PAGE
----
Water-Related Hazards and Climate Change

A special issue of Atmosphere (ISSN 2073-4433). This special issue belongs to the section "Climatology".

Deadline for manuscript submissions: closed (25 June 2021) | Viewed by 12911

Special Issue Editors

Department of Civil and Environmental Engineering, University of California, Davis, CA 95616, USA
Interests: probable maximum precipitation (PMP); probable maximum flood (PMF); climate change; drought; precipitation and flood forecasting; regional climate model; land surface model; hydro-climate model

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Guest Editor
Department of Civil and Environmental Engineering, Seoul National University, Seoul 151-744, Korea
Interests: hydraulic and hydrologic engineering—environmental, turbulent, multiphase, and stratified flows and transport processes in water bodies (channels, rivers, lakes, estuaries, oceans, and aquifers); physical hydrology; nonlinear internal waves; climate change impacts; computational/environmental fluid dynamics for different length scales from micro- to geophysical fluids—modeling, algorithm development, numerical analysis, and applications in environmental and water resources engineering

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Guest Editor
Department of Environmental and Civil Engineering, Toyama Prefectural University, Toyama 939-0398, Japan
Interests: extreme precipitation; climate change scenarios; land surface process; downscaling techniques; snowfall and snow melt; hydrologic modeling; flood inundation simulation

Special Issue Information

Dear Colleagues,

Water-related hazards and climate change, including flood and drought, are considered among the most complex natural phenomena which are related to high numbers of fatalities, causing severe effects on natural, eco-, and socioeconomic systems. Determination and prediction of the trends of these extreme events are fundamental and challenging topics in hydro-climate studies. Therefore, this Special Issue will be focused on all aspects of extreme hydro-climate conditions including, but not limited to, hydrometeorology, atmosphere, and hydrology (from local to watershed) under various scales. Studies on all manner of the modeling, forecasting, assessment, and analysis of hydro-climate extremes are welcome, including estimation of extreme events by means of modeling, monitoring, and sensors; forecasting and warning technologies for extreme hydro-climate conditions;  early identification of a range of natural disasters such as drought, floods, flash-floods, landslides, avalanches, serious cases of hail damage, and external and internal mechanisms; assessment and projection of historical and future regimes (climate change scenarios, CIMIP5, CIMIP6); interaction between atmospheric and hydrologic systems; impacts and changes on natural systems, social systems, and economies. Studies may also consider evacuation, vulnerability and recovery, and mitigation and adaptation strategies for extreme hydro-climate conditions.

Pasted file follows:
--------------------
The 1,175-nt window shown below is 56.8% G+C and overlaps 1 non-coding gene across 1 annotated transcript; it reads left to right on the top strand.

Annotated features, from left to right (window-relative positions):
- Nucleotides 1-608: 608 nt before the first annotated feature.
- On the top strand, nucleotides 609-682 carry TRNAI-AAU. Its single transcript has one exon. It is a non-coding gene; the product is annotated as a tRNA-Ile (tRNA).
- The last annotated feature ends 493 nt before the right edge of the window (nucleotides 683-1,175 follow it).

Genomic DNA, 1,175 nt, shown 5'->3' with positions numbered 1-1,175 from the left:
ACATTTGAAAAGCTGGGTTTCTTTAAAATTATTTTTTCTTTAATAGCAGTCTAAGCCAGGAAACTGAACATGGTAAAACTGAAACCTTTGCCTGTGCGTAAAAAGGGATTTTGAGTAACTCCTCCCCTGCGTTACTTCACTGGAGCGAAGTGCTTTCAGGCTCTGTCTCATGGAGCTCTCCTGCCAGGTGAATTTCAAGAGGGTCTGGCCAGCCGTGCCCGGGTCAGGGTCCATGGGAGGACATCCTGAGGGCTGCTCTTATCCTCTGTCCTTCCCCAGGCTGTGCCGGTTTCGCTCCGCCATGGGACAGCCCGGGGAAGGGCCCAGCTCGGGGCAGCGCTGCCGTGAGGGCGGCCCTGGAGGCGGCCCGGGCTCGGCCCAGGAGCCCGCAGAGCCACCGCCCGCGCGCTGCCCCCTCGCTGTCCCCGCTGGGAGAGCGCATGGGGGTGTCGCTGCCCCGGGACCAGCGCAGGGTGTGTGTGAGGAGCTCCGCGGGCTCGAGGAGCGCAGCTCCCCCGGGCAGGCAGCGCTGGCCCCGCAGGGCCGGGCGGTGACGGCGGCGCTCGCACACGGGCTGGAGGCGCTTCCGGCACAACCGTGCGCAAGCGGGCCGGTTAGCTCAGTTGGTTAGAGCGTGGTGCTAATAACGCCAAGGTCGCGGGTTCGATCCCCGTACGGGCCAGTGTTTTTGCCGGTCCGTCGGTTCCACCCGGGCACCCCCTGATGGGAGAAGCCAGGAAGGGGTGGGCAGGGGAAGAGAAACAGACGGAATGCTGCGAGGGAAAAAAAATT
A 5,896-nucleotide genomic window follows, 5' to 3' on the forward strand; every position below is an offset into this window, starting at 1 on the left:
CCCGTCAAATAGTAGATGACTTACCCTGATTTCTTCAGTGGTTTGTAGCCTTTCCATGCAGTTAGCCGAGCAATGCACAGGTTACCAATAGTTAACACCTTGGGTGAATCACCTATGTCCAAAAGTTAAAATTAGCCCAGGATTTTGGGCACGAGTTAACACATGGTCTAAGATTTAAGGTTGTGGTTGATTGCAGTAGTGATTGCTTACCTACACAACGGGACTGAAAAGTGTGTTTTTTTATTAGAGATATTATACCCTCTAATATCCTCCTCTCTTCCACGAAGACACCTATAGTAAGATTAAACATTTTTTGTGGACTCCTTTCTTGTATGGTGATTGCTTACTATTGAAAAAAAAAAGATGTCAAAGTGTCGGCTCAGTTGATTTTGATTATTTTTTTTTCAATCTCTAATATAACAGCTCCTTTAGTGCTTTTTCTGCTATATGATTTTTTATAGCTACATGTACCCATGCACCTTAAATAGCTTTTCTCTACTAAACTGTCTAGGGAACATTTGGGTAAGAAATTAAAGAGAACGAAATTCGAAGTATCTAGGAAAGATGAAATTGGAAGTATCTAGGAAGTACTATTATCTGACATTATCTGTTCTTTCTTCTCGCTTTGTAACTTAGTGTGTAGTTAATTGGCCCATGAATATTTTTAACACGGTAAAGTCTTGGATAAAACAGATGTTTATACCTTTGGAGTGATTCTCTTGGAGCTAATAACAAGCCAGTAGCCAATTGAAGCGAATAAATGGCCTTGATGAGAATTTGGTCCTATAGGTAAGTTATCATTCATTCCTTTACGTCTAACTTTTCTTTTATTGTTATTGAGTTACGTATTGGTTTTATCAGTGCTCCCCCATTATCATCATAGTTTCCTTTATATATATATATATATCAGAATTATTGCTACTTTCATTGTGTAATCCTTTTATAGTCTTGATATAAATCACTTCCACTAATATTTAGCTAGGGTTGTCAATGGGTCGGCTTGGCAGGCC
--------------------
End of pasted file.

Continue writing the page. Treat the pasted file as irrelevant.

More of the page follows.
Dr. Toan Trinh
Prof. Dr. Van Thinh Nguyen
Prof. Dr. Shuichi Kure
Guest Editors

Manuscript Submission Information

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  • Drought
  • Flood
  • Extreme precipitation
  • Extreme flood
  • Atmospheric condition
  • Climate change scenarios
  • Forecasting and warning technologies
  • Early identification
  • Mitigation strategies.

Published Papers (1 paper)

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16 pages, 7189 KiB  
Mapping of Flood Areas Using Landsat with Google Earth Engine Cloud Platform
by Hamid Mehmood, Crystal Conway and Duminda Perera
Atmosphere 2021, 12(7), 866; https://doi.org/10.3390/atmos12070866 - 03 Jul 2021
Cited by 20 | Viewed by 11573
The Earth Observation (EO) domain can provide valuable information products that can significantly reduce the cost of mapping flood extent and improve the accuracy of mapping and monitoring systems. In this study, Landsat 5, 7, and 8 were utilized to map flood inundation [...] Read more.
The Earth Observation (EO) domain can provide valuable information products that can significantly reduce the cost of mapping flood extent and improve the accuracy of mapping and monitoring systems. In this study, Landsat 5, 7, and 8 were utilized to map flood inundation areas. Google Earth Engine (GEE) was used to implement Flood Mapping Algorithm (FMA) and process the Landsat data. FMA relies on developing a “data cube”, which is spatially overlapped pixels of Landsat 5, 7, and 8 imagery captured over a period of time. This data cube is used to identify temporary and permanent water bodies using the Modified Normalized Difference Water Index (MNDWI) and site-specific elevation and land use data. The results were assessed by calculating a confusion matrix for nine flood events spread over the globe. The FMA had a high true positive accuracy ranging from 71–90% and overall accuracy in the range of 74–89%. In short, observations from FMA in GEE can be used as a rapid and robust hindsight tool for mapping flood inundation areas, training AI models, and enhancing existing efforts towards flood mitigation, monitoring, and management. Full article
(This article belongs to the Special Issue Water-Related Hazards and Climate Change)
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